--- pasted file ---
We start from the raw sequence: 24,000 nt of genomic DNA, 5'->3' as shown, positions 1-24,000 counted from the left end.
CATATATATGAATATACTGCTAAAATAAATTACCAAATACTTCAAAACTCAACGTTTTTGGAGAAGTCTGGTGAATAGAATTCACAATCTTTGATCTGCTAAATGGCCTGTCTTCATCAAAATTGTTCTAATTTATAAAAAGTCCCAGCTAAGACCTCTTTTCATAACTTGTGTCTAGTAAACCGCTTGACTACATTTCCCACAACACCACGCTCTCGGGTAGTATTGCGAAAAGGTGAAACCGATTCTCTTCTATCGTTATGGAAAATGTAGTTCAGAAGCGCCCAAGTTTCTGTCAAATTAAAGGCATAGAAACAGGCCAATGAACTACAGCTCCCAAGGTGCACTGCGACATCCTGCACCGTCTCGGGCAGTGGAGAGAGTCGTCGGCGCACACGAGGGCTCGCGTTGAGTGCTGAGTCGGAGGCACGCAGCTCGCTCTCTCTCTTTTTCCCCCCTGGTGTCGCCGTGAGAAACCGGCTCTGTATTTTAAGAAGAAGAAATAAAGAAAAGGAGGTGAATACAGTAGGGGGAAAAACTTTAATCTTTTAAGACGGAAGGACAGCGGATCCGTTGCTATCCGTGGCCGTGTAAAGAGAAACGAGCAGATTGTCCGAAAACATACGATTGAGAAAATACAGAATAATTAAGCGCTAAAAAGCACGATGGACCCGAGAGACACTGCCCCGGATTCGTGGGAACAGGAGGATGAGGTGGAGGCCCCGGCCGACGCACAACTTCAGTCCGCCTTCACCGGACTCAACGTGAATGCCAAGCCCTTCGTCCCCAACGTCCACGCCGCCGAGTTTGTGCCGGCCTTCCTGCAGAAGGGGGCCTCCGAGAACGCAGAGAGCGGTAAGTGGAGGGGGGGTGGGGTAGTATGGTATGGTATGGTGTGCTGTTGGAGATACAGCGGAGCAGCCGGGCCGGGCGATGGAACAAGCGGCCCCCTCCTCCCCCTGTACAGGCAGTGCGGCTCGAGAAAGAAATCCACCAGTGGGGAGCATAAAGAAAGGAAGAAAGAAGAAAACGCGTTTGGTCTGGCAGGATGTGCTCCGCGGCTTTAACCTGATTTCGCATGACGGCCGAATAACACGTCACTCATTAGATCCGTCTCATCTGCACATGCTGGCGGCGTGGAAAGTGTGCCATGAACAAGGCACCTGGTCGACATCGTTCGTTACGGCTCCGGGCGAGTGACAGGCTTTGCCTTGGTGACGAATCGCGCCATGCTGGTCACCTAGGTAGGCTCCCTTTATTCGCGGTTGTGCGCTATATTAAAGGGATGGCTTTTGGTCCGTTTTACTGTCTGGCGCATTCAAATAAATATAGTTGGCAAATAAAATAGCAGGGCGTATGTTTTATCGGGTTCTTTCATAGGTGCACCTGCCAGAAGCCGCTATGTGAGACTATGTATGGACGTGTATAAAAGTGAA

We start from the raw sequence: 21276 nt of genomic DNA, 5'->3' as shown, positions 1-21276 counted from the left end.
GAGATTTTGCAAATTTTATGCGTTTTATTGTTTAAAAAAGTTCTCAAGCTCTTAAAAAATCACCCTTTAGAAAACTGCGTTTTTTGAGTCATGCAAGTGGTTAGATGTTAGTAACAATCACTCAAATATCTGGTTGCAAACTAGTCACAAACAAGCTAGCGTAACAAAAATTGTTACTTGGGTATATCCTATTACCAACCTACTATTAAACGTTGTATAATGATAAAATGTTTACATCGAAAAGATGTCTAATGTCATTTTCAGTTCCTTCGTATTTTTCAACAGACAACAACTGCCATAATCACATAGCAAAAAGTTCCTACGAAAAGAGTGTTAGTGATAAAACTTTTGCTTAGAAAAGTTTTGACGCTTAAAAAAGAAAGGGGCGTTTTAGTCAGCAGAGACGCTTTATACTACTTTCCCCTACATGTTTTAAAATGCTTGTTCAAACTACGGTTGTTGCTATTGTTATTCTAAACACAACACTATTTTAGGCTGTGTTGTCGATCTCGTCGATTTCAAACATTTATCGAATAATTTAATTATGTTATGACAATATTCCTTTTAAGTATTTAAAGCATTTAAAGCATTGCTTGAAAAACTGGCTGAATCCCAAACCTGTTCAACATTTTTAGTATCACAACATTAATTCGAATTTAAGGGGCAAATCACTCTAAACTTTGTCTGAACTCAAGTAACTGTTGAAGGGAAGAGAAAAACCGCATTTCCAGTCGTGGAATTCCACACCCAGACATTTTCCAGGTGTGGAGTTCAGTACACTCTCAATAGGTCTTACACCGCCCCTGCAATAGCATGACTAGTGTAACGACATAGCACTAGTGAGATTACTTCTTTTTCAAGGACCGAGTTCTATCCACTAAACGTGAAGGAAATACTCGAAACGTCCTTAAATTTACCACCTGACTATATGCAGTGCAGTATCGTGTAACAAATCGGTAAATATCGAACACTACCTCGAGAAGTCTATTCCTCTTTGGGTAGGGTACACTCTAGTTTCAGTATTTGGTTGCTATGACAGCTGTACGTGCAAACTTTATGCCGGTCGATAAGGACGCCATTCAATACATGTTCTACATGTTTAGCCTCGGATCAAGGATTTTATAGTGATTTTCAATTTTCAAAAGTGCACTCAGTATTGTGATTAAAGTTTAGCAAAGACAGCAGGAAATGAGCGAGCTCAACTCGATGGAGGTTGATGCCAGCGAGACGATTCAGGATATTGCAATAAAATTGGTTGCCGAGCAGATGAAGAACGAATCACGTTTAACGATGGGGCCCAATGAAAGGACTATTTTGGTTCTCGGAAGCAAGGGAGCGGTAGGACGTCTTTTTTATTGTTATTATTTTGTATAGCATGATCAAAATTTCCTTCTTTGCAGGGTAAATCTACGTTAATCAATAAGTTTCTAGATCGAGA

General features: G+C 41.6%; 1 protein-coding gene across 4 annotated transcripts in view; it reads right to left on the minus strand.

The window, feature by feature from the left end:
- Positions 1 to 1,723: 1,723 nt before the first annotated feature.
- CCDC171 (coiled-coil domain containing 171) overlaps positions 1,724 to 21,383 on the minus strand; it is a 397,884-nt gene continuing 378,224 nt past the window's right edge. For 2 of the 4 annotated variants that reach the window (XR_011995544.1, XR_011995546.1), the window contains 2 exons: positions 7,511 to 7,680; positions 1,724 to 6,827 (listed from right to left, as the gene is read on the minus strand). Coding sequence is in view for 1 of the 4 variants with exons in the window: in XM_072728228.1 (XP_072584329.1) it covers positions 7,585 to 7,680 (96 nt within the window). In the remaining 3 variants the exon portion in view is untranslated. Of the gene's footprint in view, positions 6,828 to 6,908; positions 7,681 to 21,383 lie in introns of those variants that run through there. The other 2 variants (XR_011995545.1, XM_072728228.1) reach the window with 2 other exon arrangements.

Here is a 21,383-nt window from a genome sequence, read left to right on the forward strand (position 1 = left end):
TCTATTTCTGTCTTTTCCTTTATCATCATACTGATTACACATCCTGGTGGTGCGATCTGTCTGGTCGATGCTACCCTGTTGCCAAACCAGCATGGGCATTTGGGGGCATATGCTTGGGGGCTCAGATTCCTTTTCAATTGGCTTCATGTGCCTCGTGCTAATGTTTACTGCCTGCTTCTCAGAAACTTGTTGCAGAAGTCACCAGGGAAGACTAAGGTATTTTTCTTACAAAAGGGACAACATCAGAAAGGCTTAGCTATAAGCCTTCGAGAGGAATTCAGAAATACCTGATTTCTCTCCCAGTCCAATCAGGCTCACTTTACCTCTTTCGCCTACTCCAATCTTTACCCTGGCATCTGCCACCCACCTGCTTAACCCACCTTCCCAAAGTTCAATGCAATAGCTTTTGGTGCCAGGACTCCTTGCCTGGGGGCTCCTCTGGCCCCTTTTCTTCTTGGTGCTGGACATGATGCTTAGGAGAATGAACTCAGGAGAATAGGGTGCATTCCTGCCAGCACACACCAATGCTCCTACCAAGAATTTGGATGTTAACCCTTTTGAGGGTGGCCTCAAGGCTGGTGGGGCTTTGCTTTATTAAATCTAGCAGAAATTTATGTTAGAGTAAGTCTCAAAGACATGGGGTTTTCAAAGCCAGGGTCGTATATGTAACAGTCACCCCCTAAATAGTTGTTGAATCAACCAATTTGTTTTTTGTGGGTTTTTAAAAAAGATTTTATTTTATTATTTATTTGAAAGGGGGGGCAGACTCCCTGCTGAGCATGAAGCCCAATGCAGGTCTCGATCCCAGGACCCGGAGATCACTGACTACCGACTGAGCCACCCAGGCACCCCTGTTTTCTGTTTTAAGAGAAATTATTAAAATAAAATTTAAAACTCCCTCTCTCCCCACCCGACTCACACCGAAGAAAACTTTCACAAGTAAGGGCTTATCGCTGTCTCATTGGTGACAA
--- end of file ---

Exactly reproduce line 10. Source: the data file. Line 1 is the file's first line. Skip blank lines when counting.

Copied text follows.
TCTATTTCTGTCTTTTCCTTTATCATCATACTGATTACACATCCTGGTGGTGCGATCTGTCTGGTCGATGCTACCCTGTTGCCAAACCAGCATGGGCATTTGGGGGCATATGCTTGGGGGCTCAGATTCCTTTTCAATTGGCTTCATGTGCCTCGTGCTAATGTTTACTGCCTGCTTCTCAGAAACTTGTTGCAGAAGTCACCAGGGAAGACTAAGGTATTTTTCTTACAAAAGGGACAACATCAGAAAGGCTTAGCTATAAGCCTTCGAGAGGAATTCAGAAATACCTGATTTCTCTCCCAGTCCAATCAGGCTCACTTTACCTCTTTCGCCTACTCCAATCTTTACCCTGGCATCTGCCACCCACCTGCTTAACCCACCTTCCCAAAGTTCAATGCAATAGCTTTTGGTGCCAGGACTCCTTGCCTGGGGGCTCCTCTGGCCCCTTTTCTTCTTGGTGCTGGACATGATGCTTAGGAGAATGAACTCAGGAGAATAGGGTGCATTCCTGCCAGCACACACCAATGCTCCTACCAAGAATTTGGATGTTAACCCTTTTGAGGGTGGCCTCAAGGCTGGTGGGGCTTTGCTTTATTAAATCTAGCAGAAATTTATGTTAGAGTAAGTCTCAAAGACATGGGGTTTTCAAAGCCAGGGTCGTATATGTAACAGTCACCCCCTAAATAGTTGTTGAATCAACCAATTTGTTTTTTGTGGGTTTTTAAAAAAGATTTTATTTTATTATTTATTTGAAAGGGGGGGCAGACTCCCTGCTGAGCATGAAGCCCAATGCAGGTCTCGATCCCAGGACCCGGAGATCACTGACTACCGACTGAGCCACCCAGGCACCCCTGTTTTCTGTTTTAAGAGAAATTATTAAAATAAAATTTAAAACTCCCTCTCTCCCCACCCGACTCACACCGAAGAAAACTTTCACAAGTAAGGGCTTATCGCTGTCTCATTGGTGACAA